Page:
“He’s really talented, but we want to focus on seeing that he has a great time, loves it and is introduced to some different techniques,” said Andrews of the pint-sized artist with the shock of bright red hair and big, brown eyes who will be in fifth grade at Quinn Middle School in Hudson, Mass., in the fall. “Looking at his work, he has the most important elements of artistry, he knows how to conceptualize things. Things like learning how to hold a brush, he’ll learn over time – that took me many years – but he has the ability to render and mix colors,” according to Andrews who has worked on restoration of St. Josaphat Basilica, Milwaukee, the Basilica of Holy Hill, Hubertus, and St. Louis Cathedral in New Orleans, among many others.

The project Statz is overseeing, restoration of St. Peter Catholic Church in Omaha, has been more than seven years in the making. Working with first-time pastor, Fr. Damien Cook, Statz is overseeing the renovations of the 88-year-old building which has deteriorated from years of use. According to its website, “the church interior needs updated lighting, new flooring and pews, a repaired ceiling and decorative scheme that will inspire souls and reflect the heavenly dignity of the Holy Sacrifice of the Mass.” These efforts will assist the parish in petitioning for the title of minor basilica, according to the site.

When the work is completed, if he visits Omaha, Josh will be able to look up at the new mural gracing the sanctuary and will know that he painted the trumpet in one of the angel’s hands.

During his time in Milwaukee, he and Andrews worked on the trumpet which at that time was part of a life-sized mural hanging along the wall of the New Berlin studio.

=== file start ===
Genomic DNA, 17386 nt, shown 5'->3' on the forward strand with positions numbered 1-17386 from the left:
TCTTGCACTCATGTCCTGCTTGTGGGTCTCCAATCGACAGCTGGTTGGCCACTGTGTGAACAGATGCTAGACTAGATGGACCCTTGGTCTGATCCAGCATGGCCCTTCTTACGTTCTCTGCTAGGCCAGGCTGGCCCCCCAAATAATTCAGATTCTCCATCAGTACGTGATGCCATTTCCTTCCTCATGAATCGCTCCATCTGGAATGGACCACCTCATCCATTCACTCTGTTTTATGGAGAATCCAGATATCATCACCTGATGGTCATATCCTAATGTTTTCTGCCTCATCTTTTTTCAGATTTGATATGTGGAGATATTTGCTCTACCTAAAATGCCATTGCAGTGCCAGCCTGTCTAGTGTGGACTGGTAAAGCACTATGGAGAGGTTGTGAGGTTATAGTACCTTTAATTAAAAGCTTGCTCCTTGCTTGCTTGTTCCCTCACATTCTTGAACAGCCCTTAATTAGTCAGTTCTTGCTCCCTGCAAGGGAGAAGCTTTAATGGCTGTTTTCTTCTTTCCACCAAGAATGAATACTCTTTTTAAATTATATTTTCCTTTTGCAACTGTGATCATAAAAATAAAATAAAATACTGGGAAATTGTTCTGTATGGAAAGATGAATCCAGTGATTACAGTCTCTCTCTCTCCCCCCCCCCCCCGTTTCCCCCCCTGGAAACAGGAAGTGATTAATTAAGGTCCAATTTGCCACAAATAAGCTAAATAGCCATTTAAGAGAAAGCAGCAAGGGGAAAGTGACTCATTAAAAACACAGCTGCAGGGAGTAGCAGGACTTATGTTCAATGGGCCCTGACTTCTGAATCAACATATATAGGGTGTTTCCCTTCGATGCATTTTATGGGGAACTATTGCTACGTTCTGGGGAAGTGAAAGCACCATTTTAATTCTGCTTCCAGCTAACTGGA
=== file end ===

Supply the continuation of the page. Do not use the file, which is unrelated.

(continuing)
For Statz, seeing the results of the studio’s years of restorative work, is emotional.

“The dedication date for this project is Christmas and I will be in Omaha. When I go to these rededication Masses, it puts goose bumps all over and my hair stands on end,” he said, describing the emotion of seeing the completed work.

Prior to their trip to Wisconsin, Josh said his mom told him the work he’d be seeing is far larger than the paintings he’s done thus far, and that proved to be true.

The visit opened his eyes to the possibilities of art, he said, noting that he hopes to paint for a living one day.

Calling her son “a beautiful spirit,” Chantel, a nutritional counselor, said she and her husband, who works in product development for Harvard Pilgrim Health Care, will always encourage their son’s talent, and help open the door to opportunities such as the Gruenke Foundation grant, but will never push him to the point where art is no longer fun.

“We don’t want to make it become a job and turn him off to it, when God has clearly given him a talent and inkling to go in this direction. We want it to be interesting and fun for him,” she said, adding “there’s no way to repay Gunar and the Foundation for this opportunity. We pray that Gunar and his family are blessed and that the art foundation receives a thousand times what it has given to us.”

For his part, Gruenke and his sister, Heidi Gruenke Emery, are happy to give back to the next generation of artists.

“It’s an honor to be able to inspire our youth and to give them opportunities like those given to us and to our forefathers before us,” said Gruenke.